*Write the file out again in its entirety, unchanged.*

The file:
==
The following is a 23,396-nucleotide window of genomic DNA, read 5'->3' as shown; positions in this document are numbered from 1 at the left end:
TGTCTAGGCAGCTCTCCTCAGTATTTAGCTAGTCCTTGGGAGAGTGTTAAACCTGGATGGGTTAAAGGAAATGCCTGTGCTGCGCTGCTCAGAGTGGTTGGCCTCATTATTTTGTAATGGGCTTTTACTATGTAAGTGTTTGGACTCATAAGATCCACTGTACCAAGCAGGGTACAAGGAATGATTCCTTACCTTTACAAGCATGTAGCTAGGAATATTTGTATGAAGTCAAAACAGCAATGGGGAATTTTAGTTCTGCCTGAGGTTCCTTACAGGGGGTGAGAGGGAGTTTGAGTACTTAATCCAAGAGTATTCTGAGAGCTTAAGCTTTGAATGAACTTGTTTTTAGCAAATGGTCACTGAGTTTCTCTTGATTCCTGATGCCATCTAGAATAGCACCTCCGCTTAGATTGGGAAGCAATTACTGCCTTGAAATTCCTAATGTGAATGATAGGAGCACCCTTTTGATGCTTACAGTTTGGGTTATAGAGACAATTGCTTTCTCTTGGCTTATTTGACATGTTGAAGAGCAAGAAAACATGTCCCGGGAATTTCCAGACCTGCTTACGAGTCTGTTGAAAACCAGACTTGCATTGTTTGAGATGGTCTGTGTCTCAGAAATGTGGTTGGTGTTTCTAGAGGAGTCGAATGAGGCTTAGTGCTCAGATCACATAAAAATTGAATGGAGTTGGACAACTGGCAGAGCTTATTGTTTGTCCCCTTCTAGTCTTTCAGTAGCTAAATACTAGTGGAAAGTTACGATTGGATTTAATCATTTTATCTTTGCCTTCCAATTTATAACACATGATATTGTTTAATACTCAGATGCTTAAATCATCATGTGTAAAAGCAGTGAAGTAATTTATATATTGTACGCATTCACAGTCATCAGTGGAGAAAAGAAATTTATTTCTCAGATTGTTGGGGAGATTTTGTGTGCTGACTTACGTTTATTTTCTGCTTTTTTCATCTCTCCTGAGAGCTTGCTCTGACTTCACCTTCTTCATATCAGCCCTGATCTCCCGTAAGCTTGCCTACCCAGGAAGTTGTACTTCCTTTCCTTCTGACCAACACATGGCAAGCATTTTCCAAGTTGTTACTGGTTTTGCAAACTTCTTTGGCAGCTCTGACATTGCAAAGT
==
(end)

The following is a 23,396-nucleotide window of genomic DNA, read 5'->3' as shown; positions in this document are numbered from 1 at the left end:
TGTCTAGGCAGCTCTCCTCAGTATTTAGCTAGTCCTTGGGAGAGTGTTAAACCTGGATGGGTTAAAGGAAATGCCTGTGCTGCGCTGCTCAGAGTGGTTGGCCTCATTATTTTGTAATGGGCTTTTACTATGTAAGTGTTTGGACTCATAAGATCCACTGTACCAAGCAGGGTACAAGGAATGATTCCTTACCTTTACAAGCATGTAGCTAGGAATATTTGTATGAAGTCAAAACAGCAATGGGGAATTTTAGTTCTGCCTGAGGTTCCTTACAGGGGGTGAGAGGGAGTTTGAGTACTTAATCCAAGAGTATTCTGAGAGCTTAAGCTTTGAATGAACTTGTTTTTAGCAAATGGTCACTGAGTTTCTCTTGATTCCTGATGCCATCTAGAATAGCACCTCCGCTTAGATTGGGAAGCAATTACTGCCTTGAAATTCCTAATGTGAATGATAGGAGCACCCTTTTGATGCTTACAGTTTGGGTTATAGAGACAATTGCTTTCTCTTGGCTTATTTGACATGTTGAAGAGCAAGAAAACATGTCCCGGGAATTTCCAGACCTGCTTACGAGTCTGTTGAAAACCAGACTTGCATTGTTTGAGATGGTCTGTGTCTCAGAAATGTGGTTGGTGTTTCTAGAGGAGTCGAATGAGGCTTAGTGCTCAGATCACATAAAAATTGAATGGAGTTGGACAACTGGCAGAGCTTATTGTTTGTCCCCTTCTAGTCTTTCAGTAGCTAAATACTAGTGGAAAGTTACGATTGGATTTAATCATTTTATCTTTGCCTTCCAATTTATAACACATGATATTGTTTAATACTCAGATGCTTAAATCATCATGTGTAAAAGCAGTGAAGTAATTTATATATTGTACGCATTCACAGTCATCAGTGGAGAAAAGAAATTTATTTCTCAGATTGTTGGGGAGATTTTGTGTGCTGACTTACGTTTATTTTCTGCTTTTTTCATCTCTCCTGAGAGCTTGCTCTGACTTCACCTTCTTCATATCAGCCCTGATCTCCCGTAAGCTTGCCTACCCAGGAAGTTGTACTTCCTTTCCTTCTGACCAACACATGGCAAGCATTTTCCAAGTTGTTACTGGTTTTGCAAACTTCTTTGGCAGCTCTGACATTGCAAAGT